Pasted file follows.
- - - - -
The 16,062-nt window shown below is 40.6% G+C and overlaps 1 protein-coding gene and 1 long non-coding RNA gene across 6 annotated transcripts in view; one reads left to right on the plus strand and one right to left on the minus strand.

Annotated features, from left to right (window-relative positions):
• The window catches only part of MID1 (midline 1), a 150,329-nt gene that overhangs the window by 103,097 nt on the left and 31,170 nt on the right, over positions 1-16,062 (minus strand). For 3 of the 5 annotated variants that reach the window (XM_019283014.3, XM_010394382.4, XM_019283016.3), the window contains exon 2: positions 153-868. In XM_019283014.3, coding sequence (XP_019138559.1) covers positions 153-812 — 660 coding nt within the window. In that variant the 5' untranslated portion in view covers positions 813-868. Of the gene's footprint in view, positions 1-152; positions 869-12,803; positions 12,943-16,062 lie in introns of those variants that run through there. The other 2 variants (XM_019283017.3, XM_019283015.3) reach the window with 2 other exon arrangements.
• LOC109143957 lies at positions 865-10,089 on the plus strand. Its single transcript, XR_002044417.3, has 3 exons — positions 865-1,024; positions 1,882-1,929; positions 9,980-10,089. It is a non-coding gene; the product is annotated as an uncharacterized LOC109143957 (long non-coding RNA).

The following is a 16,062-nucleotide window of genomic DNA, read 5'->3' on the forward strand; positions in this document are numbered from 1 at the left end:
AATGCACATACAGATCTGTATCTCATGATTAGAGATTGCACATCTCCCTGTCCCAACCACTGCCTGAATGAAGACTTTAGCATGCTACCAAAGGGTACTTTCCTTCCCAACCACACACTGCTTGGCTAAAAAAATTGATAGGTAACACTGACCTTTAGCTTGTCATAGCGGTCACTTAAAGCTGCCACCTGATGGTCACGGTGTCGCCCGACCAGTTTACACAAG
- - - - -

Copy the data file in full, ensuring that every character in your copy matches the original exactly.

The 16,062-nt window shown below is 40.6% G+C and overlaps 1 protein-coding gene and 1 long non-coding RNA gene across 6 annotated transcripts in view; one reads left to right on the plus strand and one right to left on the minus strand.

Annotated features, from left to right (window-relative positions):
• The window catches only part of MID1 (midline 1), a 150,329-nt gene that overhangs the window by 103,097 nt on the left and 31,170 nt on the right, over positions 1-16,062 (minus strand). For 3 of the 5 annotated variants that reach the window (XM_019283014.3, XM_010394382.4, XM_019283016.3), the window contains exon 2: positions 153-868. In XM_019283014.3, coding sequence (XP_019138559.1) covers positions 153-812 — 660 coding nt within the window. In that variant the 5' untranslated portion in view covers positions 813-868. Of the gene's footprint in view, positions 1-152; positions 869-12,803; positions 12,943-16,062 lie in introns of those variants that run through there. The other 2 variants (XM_019283017.3, XM_019283015.3) reach the window with 2 other exon arrangements.
• LOC109143957 lies at positions 865-10,089 on the plus strand. Its single transcript, XR_002044417.3, has 3 exons — positions 865-1,024; positions 1,882-1,929; positions 9,980-10,089. It is a non-coding gene; the product is annotated as an uncharacterized LOC109143957 (long non-coding RNA).

The following is a 16,062-nucleotide window of genomic DNA, read 5'->3' on the forward strand; positions in this document are numbered from 1 at the left end:
AATGCACATACAGATCTGTATCTCATGATTAGAGATTGCACATCTCCCTGTCCCAACCACTGCCTGAATGAAGACTTTAGCATGCTACCAAAGGGTACTTTCCTTCCCAACCACACACTGCTTGGCTAAAAAAATTGATAGGTAACACTGACCTTTAGCTTGTCATAGCGGTCACTTAAAGCTGCCACCTGATGGTCACGGTGTCGCCCGACCAGTTTACACAAG